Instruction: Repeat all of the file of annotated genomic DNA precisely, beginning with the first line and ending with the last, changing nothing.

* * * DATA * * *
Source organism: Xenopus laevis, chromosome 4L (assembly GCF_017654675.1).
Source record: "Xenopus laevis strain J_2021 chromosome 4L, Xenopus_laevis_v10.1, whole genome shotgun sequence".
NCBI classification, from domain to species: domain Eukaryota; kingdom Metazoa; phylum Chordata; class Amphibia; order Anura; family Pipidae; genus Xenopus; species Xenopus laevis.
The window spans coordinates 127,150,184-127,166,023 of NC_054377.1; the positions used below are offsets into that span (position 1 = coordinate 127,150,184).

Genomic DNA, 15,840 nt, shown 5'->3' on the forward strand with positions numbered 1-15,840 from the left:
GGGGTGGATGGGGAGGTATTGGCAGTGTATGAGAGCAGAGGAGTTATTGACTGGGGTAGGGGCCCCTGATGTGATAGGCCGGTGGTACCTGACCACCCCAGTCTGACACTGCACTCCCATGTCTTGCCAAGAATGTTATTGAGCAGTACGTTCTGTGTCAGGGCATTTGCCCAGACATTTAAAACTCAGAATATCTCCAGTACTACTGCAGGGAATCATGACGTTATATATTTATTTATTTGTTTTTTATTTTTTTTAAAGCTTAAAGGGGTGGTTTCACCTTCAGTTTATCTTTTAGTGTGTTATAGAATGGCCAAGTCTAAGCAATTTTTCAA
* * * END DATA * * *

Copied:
Source organism: Xenopus laevis, chromosome 4L (assembly GCF_017654675.1).
Source record: "Xenopus laevis strain J_2021 chromosome 4L, Xenopus_laevis_v10.1, whole genome shotgun sequence".
NCBI classification, from domain to species: domain Eukaryota; kingdom Metazoa; phylum Chordata; class Amphibia; order Anura; family Pipidae; genus Xenopus; species Xenopus laevis.
The window spans coordinates 127,150,184-127,166,023 of NC_054377.1; the positions used below are offsets into that span (position 1 = coordinate 127,150,184).

Genomic DNA, 15,840 nt, shown 5'->3' on the forward strand with positions numbered 1-15,840 from the left:
GGGGTGGATGGGGAGGTATTGGCAGTGTATGAGAGCAGAGGAGTTATTGACTGGGGTAGGGGCCCCTGATGTGATAGGCCGGTGGTACCTGACCACCCCAGTCTGACACTGCACTCCCATGTCTTGCCAAGAATGTTATTGAGCAGTACGTTCTGTGTCAGGGCATTTGCCCAGACATTTAAAACTCAGAATATCTCCAGTACTACTGCAGGGAATCATGACGTTATATATTTATTTATTTGTTTTTTATTTTTTTTAAAGCTTAAAGGGGTGGTTTCACCTTCAGTTTATCTTTTAGTGTGTTATAGAATGGCCAAGTCTAAGCAATTTTTCAA